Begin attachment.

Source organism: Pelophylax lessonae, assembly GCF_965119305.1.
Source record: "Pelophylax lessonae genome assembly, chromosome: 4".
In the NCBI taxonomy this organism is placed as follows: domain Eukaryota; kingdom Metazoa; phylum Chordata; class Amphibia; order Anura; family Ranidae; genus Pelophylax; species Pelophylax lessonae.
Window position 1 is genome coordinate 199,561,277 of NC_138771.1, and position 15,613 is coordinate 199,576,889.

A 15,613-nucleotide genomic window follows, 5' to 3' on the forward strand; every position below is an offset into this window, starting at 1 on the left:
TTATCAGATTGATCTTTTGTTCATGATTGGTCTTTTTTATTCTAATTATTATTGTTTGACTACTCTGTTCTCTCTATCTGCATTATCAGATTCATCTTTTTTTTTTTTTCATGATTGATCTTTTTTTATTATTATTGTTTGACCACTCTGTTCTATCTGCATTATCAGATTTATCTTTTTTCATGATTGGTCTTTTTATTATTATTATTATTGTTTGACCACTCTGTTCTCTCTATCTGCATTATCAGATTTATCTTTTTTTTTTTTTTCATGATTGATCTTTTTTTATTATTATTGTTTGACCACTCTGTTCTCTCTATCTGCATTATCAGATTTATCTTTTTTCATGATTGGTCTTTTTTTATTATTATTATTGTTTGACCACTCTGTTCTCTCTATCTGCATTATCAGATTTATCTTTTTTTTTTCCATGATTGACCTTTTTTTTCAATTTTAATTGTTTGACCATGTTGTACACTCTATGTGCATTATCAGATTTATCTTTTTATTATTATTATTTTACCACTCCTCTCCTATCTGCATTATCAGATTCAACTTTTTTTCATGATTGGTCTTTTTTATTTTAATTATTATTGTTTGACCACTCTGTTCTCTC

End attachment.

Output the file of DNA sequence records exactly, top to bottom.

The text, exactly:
Source organism: Pelophylax lessonae, assembly GCF_965119305.1.
Source record: "Pelophylax lessonae genome assembly, chromosome: 4".
In the NCBI taxonomy this organism is placed as follows: domain Eukaryota; kingdom Metazoa; phylum Chordata; class Amphibia; order Anura; family Ranidae; genus Pelophylax; species Pelophylax lessonae.
Window position 1 is genome coordinate 199,561,277 of NC_138771.1, and position 15,613 is coordinate 199,576,889.

A 15,613-nucleotide genomic window follows, 5' to 3' on the forward strand; every position below is an offset into this window, starting at 1 on the left:
TTATCAGATTGATCTTTTGTTCATGATTGGTCTTTTTTATTCTAATTATTATTGTTTGACTACTCTGTTCTCTCTATCTGCATTATCAGATTCATCTTTTTTTTTTTTTCATGATTGATCTTTTTTTATTATTATTGTTTGACCACTCTGTTCTATCTGCATTATCAGATTTATCTTTTTTCATGATTGGTCTTTTTATTATTATTATTATTGTTTGACCACTCTGTTCTCTCTATCTGCATTATCAGATTTATCTTTTTTTTTTTTTTCATGATTGATCTTTTTTTATTATTATTGTTTGACCACTCTGTTCTCTCTATCTGCATTATCAGATTTATCTTTTTTCATGATTGGTCTTTTTTTATTATTATTATTGTTTGACCACTCTGTTCTCTCTATCTGCATTATCAGATTTATCTTTTTTTTTTCCATGATTGACCTTTTTTTTCAATTTTAATTGTTTGACCATGTTGTACACTCTATGTGCATTATCAGATTTATCTTTTTATTATTATTATTTTACCACTCCTCTCCTATCTGCATTATCAGATTCAACTTTTTTTCATGATTGGTCTTTTTTATTTTAATTATTATTGTTTGACCACTCTGTTCTCTC